Web Developer Productivity, Workflow, and Motivational Tricks

Being self-employed also means being a self-starter, and keeping yourself motivated, because no one else will be there to tell you to get started.   I’ve read a lot of books and increasing productivity, and tried a lot of things.

The best productivity book I’ve read recently is Essentialism by Greg McKeown.  Letting go of distracting projects is maybe the most important thing to do, because it allows you to focus on the important projects.  Also, ask oneself, What’s Important Now? (WIN)  I find that simple question stops a lot of time wasting.  I highly recommend this book.

Some iOS apps that I use for productivity: Calm, the directed meditations really help me clear my head when my wheels are spinning.  Yes, meditation can really help when you’re stuck on a project.  The Simplenote app is  a great way to keep a quick list, or take some notes.  The best part is that it’s shared among all one’s devices.  Build a shopping list through the week as you think of things when on your laptop?  Then the same list is with you on your smartphone at the grocery.  I find the similar shared device aspect for To Do lists on Wunderlist to be similarly effective. I have To Do list for Work, Personal stuff, and quick focused projects, like taking a trip, or launching a site.

Caffeine is an obvious productivity tool for programmers, and I have to say the Starbucks app is pretty useful.  They’re going to get my money either way, so I may as well use their digital equivalent of a frequent buyer card.

My new favorite Chrome browser Extension is Momentum. It shows up on your new tab, rather than the default bookmarks.  It allows you to type in your focus for the day (see Essentialism). Gives the time, which is easy to lose track of.  Show the local weather, prevents checking the weather sites.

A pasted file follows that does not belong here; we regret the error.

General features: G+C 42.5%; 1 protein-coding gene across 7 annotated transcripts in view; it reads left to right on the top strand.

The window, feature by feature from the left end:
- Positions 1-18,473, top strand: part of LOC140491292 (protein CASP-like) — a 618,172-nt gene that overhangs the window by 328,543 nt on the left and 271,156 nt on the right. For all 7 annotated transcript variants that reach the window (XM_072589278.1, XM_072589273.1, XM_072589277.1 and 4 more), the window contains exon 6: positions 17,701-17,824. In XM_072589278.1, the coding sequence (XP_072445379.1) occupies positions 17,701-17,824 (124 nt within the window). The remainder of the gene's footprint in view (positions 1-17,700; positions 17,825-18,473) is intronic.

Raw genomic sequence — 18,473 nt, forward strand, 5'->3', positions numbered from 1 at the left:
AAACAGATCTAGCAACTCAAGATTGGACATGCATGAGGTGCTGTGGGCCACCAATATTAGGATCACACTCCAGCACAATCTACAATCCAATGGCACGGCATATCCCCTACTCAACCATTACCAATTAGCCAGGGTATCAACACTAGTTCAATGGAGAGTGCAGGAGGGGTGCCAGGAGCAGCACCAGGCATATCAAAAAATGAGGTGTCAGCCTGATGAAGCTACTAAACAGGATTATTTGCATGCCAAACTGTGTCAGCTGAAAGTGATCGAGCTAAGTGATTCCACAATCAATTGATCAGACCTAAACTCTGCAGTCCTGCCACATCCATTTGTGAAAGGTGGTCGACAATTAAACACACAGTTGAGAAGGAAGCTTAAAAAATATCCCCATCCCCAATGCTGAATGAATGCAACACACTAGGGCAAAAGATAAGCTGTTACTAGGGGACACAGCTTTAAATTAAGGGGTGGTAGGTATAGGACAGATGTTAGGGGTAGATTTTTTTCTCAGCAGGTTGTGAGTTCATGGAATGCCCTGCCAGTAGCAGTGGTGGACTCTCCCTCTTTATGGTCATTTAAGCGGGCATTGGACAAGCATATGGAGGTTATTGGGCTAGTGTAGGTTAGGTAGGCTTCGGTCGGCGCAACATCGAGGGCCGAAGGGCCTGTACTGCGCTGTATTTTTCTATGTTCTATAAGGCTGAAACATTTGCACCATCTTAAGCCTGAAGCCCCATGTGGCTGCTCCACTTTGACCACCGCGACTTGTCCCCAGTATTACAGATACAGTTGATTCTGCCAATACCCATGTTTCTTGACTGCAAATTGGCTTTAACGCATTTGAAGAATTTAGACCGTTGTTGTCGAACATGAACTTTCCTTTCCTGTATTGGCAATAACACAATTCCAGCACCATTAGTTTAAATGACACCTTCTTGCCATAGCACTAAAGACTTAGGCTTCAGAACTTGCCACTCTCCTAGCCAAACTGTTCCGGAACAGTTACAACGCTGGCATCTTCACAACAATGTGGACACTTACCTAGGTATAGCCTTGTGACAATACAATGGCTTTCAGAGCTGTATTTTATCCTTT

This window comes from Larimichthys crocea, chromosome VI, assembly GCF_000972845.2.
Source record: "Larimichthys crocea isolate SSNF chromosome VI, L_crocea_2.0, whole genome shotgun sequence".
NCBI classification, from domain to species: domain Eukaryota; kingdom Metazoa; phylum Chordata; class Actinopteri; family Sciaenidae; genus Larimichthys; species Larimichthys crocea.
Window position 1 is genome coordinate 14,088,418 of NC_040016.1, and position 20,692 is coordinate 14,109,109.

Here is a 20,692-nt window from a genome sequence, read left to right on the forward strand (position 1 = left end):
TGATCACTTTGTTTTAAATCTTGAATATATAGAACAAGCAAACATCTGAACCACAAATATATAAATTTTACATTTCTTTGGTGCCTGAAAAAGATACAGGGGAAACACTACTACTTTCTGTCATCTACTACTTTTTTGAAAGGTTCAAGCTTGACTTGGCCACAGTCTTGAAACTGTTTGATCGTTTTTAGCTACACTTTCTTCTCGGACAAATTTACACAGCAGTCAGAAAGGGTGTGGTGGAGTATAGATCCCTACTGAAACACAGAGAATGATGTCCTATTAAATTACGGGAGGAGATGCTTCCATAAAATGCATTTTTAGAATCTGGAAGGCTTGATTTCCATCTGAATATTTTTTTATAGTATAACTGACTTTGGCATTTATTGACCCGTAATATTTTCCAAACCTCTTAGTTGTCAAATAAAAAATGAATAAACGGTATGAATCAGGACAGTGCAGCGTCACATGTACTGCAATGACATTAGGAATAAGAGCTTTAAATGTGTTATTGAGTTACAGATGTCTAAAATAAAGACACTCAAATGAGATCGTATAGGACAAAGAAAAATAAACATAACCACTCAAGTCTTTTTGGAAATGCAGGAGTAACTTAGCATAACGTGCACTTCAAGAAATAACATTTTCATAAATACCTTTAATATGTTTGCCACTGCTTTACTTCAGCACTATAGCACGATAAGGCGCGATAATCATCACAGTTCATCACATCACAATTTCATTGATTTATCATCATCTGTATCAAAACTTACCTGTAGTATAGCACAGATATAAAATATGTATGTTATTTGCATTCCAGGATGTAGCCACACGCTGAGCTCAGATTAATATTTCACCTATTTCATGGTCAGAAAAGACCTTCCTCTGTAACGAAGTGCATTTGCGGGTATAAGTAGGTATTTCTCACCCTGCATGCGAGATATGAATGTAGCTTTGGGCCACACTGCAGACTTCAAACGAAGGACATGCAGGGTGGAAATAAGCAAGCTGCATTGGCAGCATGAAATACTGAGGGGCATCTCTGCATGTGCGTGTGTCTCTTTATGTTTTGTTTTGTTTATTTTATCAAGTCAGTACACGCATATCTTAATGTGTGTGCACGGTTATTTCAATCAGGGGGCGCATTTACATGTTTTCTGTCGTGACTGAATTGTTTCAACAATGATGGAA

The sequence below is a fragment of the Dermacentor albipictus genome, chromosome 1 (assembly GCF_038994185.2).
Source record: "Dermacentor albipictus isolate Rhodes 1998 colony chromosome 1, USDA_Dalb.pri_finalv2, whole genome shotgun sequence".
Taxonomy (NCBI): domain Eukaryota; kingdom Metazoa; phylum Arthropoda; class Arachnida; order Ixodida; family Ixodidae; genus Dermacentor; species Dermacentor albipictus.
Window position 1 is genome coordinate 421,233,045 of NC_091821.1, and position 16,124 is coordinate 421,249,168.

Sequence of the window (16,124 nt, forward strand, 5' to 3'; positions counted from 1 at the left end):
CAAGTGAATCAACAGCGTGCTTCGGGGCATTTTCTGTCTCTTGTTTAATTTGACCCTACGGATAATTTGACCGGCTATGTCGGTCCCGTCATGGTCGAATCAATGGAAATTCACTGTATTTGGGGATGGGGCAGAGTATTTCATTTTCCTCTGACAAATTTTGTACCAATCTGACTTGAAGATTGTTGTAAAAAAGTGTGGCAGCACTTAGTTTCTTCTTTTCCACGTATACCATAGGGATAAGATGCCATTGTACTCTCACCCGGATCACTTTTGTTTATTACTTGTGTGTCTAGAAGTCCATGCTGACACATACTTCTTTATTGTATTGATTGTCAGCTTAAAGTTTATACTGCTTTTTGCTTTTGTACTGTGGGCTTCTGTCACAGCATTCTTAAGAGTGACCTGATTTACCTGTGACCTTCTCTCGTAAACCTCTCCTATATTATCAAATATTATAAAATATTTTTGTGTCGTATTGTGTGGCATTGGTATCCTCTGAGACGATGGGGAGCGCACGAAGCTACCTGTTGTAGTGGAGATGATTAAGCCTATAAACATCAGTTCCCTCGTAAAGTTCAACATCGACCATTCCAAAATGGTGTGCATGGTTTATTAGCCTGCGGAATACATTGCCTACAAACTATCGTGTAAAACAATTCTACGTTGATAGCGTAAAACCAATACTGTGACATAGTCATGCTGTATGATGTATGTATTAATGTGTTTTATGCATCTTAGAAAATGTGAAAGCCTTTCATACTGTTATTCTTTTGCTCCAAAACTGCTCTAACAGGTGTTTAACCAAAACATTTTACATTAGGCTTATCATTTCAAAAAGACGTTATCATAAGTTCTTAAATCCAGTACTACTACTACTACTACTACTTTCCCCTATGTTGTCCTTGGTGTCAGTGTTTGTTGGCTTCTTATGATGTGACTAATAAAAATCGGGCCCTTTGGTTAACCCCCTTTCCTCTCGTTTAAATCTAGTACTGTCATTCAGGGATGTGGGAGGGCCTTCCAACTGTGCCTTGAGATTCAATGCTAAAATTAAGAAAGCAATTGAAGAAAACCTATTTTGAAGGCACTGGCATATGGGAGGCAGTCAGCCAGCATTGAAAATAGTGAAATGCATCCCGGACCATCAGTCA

MyNoise.net is a website that provides any kind of background noise you might need while working.  Nature sounds, ambient noise, industrial drones, event cats purring.  Great stuff.

Email is unavoidable, but it has it’s problems.  Looking and finding information in email, and being distracted by new email is a common problem.  Tools like Slack are good if there is a defined list of people in a project.  It’s quick and cuts down on the email noise.  Using the P2 Theme by WordPress to organize projects is nice because it leaves a history of ideas, and decisions.

My programming environment has changed over the years. Currently most of my work is WordPress Theme development.  I’ve switched over to more of Linux command line environment along with Mac OSX to achieve a better workflow.  I use the Grunt Task Manager running on node.js.  Grunt compiles my SASS files, and SASS is a productivity boost in itself since it’s easier to write CSS.  I use twitter Bootstrap as a CSS framework to get mobile responsive websites right out of the gate. I use the latest version of the WordPress.org Underscores starter theme to make my themes consistent over projects, and waste less time fixing incompatibility bugs.

For learning new techniques Google search is the obvious choice, but finding the right tutorial can be exhausting.  Google is best for quick, small solutions.  For ‘big’ learning I’ve had excellent results with Lynda.com classes, EdX.com (MOOC), and good old-fashioned books from the  Public Library.

A travel efficiency, that is kind of obvious, is carry on luggage only.  I’m a big fan of RedOxx, and their Sky Train carry on bag is perfectly suited to me.  Great sticky single shoulder strap, and backpacking straps as well.

That’s if for now, time to be productive, and motivated.


WordPress is Not Just For Blogging

wordpress-developmentIn the Beginning WordPress Was For Bloggers

WordPress has a reputation for being blogging software based on it’s history, and the current 60 Million+ bloggers on WordPress.com.

The open-source version of WordPress comes from WordPress.org.  The widely used blog engine is found on WordPress.com.  Confusing?  Read WordPress.org vs WordPress.com to understand the difference.  We’re discussing the open-source WordPress.org version.  This version has evolved into a flexible content management system (CMS) that is widely tested, supported, and secure.

Pages, Not Blog Posts

95% of my clients use WordPress to display static pages about their businesses or organizations.  There are no blog posts on these sites.  I encourage clients to have a business blog, showing their expertise, but blogging is not for everyone.

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